The Commonwealth Bank’s digital ‘benefits finder’ has now helped customers access in excess of $480 million in government rebates and benefits, as the number of claims started through the feature surpassed 1 million.
The country’s largest retail bank today released the latest breakdown of claims initiated through the app and NetBank feature that was developed in partnership with Harvard University’s STAR (Sustainability, Transparency and Accountability) Lab.
The benefits finder, which has been available since September 2019, automatically assesses a customer’s eligibility for more than 270 benefits and rebates and then automatically guides them through the application process.
Benefits available include pandemic-related assistance in the form of the pandemic leave disaster payment, Dine & Discover NSW, small and medium enterprise (SME) government guaranteed loans and the disaster recovery payment.
CBA said customers had benefited by “more than $481 million” since the automated benefits finder was launched, up from the $153 million saved as at July 2020.
The majority of the recurring savings are considered “additional income”, which accounts for $354 million, or almost 74 percent, with the remaining $127 million the result of utility bill savings, the bank said.
CBA said more than 1 million claims had been started by customers between September 2019 and February 2021, almost 700,000 of which have occurred since the start of the coronavirus pandemic in March 2020.
Of these, there were 506,972 claims for “unclaimed money” across the federal and state levels between September 2019 and February 2021, making it the top claim type recorded for the future, followed by 67,228 claims for unclaimed superannuation.
There were also 54,124 claims for the “power saver bonus” – a one-off $250 payment available to Victorian householders experiencing energy bill stress; 31,256 claims for JobSeeker related payments; and 29,863 claims for rent assistance.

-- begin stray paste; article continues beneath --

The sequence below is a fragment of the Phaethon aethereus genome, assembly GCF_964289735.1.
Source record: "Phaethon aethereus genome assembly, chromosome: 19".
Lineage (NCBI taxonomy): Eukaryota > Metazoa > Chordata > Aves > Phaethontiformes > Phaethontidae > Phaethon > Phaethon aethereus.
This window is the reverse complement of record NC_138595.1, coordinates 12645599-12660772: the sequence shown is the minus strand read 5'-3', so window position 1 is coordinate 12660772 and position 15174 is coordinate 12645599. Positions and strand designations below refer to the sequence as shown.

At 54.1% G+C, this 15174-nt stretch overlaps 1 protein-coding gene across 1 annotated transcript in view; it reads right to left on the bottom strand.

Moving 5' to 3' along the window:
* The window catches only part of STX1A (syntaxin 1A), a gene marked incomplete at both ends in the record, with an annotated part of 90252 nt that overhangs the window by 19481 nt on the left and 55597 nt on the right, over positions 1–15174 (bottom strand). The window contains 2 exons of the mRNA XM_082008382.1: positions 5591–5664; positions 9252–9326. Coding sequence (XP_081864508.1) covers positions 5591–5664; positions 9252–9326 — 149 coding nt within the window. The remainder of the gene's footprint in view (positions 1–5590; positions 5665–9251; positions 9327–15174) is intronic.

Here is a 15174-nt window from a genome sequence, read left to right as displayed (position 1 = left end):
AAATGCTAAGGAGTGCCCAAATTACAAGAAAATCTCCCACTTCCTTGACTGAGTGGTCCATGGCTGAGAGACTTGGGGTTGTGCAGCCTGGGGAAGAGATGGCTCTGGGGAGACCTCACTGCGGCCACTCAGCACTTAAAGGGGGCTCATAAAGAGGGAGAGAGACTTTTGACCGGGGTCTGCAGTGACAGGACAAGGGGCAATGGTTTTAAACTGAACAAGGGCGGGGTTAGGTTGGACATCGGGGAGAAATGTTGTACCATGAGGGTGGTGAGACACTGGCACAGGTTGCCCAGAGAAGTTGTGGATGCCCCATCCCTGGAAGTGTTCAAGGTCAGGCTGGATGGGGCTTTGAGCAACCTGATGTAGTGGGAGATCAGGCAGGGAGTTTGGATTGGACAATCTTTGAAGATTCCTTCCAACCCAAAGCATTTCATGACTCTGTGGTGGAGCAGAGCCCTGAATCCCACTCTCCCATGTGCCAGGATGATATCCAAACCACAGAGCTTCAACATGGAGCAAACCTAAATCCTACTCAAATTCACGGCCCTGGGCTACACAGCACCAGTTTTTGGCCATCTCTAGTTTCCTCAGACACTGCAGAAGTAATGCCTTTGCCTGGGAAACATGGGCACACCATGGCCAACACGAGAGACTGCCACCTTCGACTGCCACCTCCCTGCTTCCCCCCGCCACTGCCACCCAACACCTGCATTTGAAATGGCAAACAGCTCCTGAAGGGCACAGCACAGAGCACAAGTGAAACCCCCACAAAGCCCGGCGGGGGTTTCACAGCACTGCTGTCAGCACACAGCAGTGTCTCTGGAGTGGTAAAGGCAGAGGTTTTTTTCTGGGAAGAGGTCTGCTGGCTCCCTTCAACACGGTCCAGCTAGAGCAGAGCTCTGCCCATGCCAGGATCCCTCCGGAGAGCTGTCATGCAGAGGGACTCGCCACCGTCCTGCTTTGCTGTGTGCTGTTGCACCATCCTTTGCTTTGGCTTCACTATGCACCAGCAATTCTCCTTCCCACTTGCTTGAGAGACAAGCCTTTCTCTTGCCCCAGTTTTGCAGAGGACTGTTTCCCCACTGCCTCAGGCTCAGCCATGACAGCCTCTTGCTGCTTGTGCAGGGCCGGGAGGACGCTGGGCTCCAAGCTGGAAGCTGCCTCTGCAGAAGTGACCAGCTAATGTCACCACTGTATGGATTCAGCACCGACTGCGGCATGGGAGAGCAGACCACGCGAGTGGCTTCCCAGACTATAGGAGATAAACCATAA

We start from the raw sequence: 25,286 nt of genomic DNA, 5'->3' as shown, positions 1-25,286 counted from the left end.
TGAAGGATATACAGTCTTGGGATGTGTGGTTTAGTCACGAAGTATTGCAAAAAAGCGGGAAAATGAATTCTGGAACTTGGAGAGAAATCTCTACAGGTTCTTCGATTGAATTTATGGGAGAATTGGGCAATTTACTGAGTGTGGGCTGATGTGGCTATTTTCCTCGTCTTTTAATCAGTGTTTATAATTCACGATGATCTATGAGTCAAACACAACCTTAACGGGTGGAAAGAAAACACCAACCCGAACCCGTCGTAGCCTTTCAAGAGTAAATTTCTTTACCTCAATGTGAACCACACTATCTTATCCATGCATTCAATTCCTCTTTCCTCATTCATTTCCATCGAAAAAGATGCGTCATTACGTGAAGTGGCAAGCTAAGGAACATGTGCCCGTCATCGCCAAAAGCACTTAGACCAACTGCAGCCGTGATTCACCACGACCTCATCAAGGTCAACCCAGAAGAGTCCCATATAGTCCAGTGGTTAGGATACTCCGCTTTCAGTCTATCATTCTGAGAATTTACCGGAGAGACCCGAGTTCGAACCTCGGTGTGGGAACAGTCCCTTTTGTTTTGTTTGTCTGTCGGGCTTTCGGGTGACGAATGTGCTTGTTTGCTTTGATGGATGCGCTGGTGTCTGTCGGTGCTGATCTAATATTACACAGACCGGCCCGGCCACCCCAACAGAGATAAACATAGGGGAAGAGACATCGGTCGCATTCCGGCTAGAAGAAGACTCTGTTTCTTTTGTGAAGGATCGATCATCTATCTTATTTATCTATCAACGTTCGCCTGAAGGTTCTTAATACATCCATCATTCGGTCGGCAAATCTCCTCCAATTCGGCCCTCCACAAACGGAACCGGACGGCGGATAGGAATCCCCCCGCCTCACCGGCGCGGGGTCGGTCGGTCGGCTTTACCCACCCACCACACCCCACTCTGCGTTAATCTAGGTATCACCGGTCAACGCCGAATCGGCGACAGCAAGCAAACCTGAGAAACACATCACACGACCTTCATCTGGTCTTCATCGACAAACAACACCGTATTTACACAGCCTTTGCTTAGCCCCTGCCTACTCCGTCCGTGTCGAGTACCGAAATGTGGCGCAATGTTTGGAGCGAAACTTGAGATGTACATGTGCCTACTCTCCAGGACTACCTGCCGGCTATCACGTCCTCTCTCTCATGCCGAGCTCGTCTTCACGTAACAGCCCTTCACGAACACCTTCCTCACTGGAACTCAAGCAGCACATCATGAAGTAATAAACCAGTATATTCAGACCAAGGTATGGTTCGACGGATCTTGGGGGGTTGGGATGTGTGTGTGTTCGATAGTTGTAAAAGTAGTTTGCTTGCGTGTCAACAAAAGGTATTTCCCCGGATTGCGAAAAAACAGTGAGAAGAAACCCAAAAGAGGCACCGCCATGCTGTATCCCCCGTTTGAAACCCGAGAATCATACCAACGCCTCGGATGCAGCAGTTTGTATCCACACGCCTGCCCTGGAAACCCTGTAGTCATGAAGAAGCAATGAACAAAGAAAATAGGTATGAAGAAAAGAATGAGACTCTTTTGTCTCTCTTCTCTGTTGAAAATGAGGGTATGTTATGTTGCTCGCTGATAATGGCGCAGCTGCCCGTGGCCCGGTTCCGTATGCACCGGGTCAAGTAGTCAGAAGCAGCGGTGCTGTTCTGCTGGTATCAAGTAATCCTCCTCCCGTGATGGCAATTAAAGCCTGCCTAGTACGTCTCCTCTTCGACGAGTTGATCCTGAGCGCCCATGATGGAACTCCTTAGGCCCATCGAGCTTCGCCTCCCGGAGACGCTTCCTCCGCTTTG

Most of the claims have been started by NSW customers, who were responsible for almost 397,290 claims, followed by Victorian customers with 291,121 claims and Queensland customers with 206,301 claims.
CBA customers in the remaining states and territories, namely Western Australia, South Australia, the ACT, Tasmania and the Northern Territory, together accounted for 229,915 benefit finder claims.
Chief digital officer Fredrik Lindström said the benefits finder was an example of the highly personalised digital experience that the bank’s 7.5 million digitally active customers were looking for.
“Connecting digital services is a key focus for us and it is not surprising to see so many customers taking-up benefits finder as a free, easy-to-use feature – especially at a time when many are doing it tough,” he said.
After extending the benefits finder to business customers in May 2020, the bank is now preparing to add “additional business benefits to help time-poor business owners access the support they could be eligible for”.
“We are focused on re-imagining the digital experiences we offer customers to help them better understand and manage their finances,” Lindström added.
“This includes tapping into our customer engagement engine and using artificial intelligence and machine learning to drive highly relevant and personalised content straight into the palms of our customers’ hands.”